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Lessons learned from the design of operating rooms can be applied to other areas where thoughtful production work is performed.
New federal privacy standards that went into effect in April have repercussions for hospitals, pharmacies, physician offices, and other health care facilities.
Recent research, which has combined an assortment of test conditions in a new way, has shown relationships among task type, office color, presence of scenic images, and workplace performance.
In this article, we will focus on the final principle of the Play Behavior Framework, the Play Environment Design Criteria.
Just as the concept of one-size-fits-all often fails in execution, so does the idea that successfully accommodating people with disabilities merely means adding the required standards-based design features.
It’s great to learn something new. It’s also valuable to confirm things you think you already know. Our two feature stories in this issue—one on designing for people with disabilities and the other on restaurant design—offer some information that likely falls in the second category.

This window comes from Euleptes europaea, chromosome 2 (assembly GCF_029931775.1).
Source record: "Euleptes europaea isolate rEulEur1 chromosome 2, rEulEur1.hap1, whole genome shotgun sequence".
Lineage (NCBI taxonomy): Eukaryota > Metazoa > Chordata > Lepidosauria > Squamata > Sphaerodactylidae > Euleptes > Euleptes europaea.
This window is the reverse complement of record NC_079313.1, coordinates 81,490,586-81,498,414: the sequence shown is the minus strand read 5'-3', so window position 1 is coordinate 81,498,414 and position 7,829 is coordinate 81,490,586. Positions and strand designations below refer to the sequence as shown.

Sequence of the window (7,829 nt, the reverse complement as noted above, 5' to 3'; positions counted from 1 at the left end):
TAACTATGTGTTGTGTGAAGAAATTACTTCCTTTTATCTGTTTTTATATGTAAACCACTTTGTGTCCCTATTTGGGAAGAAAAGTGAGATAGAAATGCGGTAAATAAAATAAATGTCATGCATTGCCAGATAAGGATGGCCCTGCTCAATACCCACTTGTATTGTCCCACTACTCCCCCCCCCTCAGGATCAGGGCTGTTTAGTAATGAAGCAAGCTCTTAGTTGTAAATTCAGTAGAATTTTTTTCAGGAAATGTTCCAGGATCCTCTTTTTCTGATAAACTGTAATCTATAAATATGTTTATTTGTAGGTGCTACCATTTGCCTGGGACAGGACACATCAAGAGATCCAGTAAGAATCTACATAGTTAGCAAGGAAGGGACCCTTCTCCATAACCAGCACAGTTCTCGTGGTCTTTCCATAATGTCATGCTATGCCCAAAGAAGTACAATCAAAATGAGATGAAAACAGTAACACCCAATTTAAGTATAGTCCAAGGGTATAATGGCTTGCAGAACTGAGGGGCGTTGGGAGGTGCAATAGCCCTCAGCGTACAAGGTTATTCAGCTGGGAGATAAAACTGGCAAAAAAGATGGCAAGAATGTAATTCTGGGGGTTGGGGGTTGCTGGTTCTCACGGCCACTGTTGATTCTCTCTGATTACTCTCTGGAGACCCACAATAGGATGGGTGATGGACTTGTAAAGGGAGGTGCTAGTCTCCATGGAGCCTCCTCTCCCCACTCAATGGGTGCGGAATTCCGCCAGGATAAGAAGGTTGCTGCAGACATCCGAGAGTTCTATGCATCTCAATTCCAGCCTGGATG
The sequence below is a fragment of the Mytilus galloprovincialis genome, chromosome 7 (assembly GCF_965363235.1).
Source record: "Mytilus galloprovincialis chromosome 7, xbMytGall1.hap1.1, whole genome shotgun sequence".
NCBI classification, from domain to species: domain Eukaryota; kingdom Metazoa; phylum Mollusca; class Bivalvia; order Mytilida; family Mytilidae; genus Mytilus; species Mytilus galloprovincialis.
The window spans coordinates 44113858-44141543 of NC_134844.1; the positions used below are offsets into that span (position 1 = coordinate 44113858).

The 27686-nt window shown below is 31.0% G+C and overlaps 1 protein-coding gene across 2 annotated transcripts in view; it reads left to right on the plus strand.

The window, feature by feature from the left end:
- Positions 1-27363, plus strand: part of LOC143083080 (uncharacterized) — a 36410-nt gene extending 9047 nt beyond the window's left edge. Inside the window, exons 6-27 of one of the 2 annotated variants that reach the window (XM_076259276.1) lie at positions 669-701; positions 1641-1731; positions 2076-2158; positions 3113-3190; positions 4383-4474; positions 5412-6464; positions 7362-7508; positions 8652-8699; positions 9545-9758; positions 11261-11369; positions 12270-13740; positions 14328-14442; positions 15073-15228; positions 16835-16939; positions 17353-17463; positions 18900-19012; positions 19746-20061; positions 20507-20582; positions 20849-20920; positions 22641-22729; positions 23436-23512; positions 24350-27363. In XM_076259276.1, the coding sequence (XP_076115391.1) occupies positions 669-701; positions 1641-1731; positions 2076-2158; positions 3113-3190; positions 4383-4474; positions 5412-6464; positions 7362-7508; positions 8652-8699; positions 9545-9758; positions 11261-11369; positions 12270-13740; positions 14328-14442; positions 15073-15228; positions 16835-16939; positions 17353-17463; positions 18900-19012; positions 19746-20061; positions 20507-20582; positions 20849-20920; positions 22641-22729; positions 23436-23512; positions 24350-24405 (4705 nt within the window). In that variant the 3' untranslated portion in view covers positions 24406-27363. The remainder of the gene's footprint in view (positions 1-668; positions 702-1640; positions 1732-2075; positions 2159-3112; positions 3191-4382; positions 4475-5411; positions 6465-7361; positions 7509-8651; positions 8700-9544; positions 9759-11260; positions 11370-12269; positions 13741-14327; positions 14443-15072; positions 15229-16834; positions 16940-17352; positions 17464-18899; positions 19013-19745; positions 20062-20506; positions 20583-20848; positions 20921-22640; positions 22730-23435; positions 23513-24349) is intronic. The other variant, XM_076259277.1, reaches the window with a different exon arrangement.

A recent article in the “Education Life” section of The New York Times discusses the new electronic devices that are replacing traditional display methods, such as blackboards, in schools.
Some designers of hospital environments have fully recognized the influence of sensory stimulation on patient experience and recovery rates.
The National Academy of Sciences, the American Institute of Architects, and the Vinyl Institute coordinated the first Neuroscience and Health Facilities Workshop in Woods Hole, MA, August 13–15, 2002
Ambient environment is significantly related to environmental satisfaction, and environmental satisfaction is a significant predictor of overall hospital satisfaction.